For this in-depth report, NASA's Johnson Space Center told TechRepublic writer Erin Carson the whole story behind one of the most important tools it uses to train astronauts: virtual reality. Learn how the agency pulled off VR's greatest triumph.
This download provides the magazine version of the article as a free PDF for registered TechRepublic and ZDNet members. The online version of this story is available here.
From the story:
For the first time, astronaut Doug Wheelock hung on to a handrail outside the International Space Station (ISS), and looked down at the Earth.
"I know exactly where I am," he thought. "It looks just like the VR Lab."
That familiarity is a quick comfort not only for Wheelock, but for many astronauts past, present, and future, floating hundreds of miles above the Earth, trying to get a job done in one of the most hostile working environments imaginable.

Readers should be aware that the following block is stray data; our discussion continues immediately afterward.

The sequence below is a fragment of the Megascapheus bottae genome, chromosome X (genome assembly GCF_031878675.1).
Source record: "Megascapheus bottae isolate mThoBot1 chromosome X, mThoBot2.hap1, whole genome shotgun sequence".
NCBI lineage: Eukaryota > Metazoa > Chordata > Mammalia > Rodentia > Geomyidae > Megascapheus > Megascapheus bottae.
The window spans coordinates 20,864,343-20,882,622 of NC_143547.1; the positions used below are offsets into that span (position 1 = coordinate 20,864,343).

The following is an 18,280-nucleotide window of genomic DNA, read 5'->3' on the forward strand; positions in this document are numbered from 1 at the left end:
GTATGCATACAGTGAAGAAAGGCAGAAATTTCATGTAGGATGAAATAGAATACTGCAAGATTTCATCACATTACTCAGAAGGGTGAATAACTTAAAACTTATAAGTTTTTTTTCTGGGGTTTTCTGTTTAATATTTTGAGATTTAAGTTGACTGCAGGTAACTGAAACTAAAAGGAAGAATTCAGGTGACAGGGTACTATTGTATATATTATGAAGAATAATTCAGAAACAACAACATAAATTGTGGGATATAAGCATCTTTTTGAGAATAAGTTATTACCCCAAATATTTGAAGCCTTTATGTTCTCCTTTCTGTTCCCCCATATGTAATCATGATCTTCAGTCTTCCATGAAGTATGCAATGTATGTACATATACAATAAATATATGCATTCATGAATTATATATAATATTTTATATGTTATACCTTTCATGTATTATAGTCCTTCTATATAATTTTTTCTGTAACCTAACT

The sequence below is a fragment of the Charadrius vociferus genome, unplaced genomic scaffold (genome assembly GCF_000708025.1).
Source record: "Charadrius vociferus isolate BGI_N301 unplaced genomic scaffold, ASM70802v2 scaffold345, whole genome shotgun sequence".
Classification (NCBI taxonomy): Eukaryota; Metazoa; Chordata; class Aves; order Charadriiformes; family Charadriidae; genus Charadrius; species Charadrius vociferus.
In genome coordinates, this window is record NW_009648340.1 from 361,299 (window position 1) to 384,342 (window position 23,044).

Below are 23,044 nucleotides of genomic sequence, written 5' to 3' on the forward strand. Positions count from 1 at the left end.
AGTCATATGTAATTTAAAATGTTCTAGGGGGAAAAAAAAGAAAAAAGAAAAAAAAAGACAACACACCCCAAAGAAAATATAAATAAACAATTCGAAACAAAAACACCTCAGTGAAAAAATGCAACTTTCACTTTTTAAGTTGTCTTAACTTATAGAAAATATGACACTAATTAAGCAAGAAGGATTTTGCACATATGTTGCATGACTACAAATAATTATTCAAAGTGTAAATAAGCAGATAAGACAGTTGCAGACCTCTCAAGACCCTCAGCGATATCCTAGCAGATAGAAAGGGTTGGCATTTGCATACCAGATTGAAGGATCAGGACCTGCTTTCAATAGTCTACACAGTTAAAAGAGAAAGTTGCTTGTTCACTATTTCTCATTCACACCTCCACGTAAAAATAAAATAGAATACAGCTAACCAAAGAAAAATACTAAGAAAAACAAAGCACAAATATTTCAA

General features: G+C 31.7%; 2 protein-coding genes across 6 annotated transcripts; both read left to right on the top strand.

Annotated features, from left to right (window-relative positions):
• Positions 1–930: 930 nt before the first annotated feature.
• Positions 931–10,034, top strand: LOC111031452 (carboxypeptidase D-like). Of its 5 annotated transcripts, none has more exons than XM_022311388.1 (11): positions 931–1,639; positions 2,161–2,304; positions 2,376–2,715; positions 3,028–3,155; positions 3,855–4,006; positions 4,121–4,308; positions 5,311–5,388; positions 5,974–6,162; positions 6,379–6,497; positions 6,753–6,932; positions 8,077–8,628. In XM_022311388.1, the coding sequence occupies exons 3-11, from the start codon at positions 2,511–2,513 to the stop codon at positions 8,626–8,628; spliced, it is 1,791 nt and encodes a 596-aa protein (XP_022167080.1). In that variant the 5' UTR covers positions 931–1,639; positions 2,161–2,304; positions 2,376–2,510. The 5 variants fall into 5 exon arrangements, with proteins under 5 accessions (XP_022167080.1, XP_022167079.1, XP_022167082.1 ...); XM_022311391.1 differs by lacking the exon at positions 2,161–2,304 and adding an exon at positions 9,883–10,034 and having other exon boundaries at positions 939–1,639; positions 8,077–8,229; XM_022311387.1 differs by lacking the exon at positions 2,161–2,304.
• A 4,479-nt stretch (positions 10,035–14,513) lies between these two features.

In space, an astronaut's next minutes are never guaranteed. They have to adjust to the drastically modified rules of physics, and to a calmness and a slowness that masks danger.
Inside Wheelock's spacesuit, he was aware of the frightening silence of space, broken only by the voices coming in through his communications cap, the ventilation system of his suit, and his own heartbeat. Outside, temperatures were fluctuating between 300 degrees Fahrenheit and negative 300 degrees in 90-minute cycles.
Space is beautiful--but unforgiving.
Wheelock knew it would be like this.
His preparation from the Virtual Reality Lab at NASA's Johnson Space Center was both mental and physical.
As the spacewalk--or extra vehicular activity (EVA)--turns 50 in 2015, its history is inextricably linked to the development and use of a technology that's long been derided as a toy.
Read the rest of the story in this PDF download.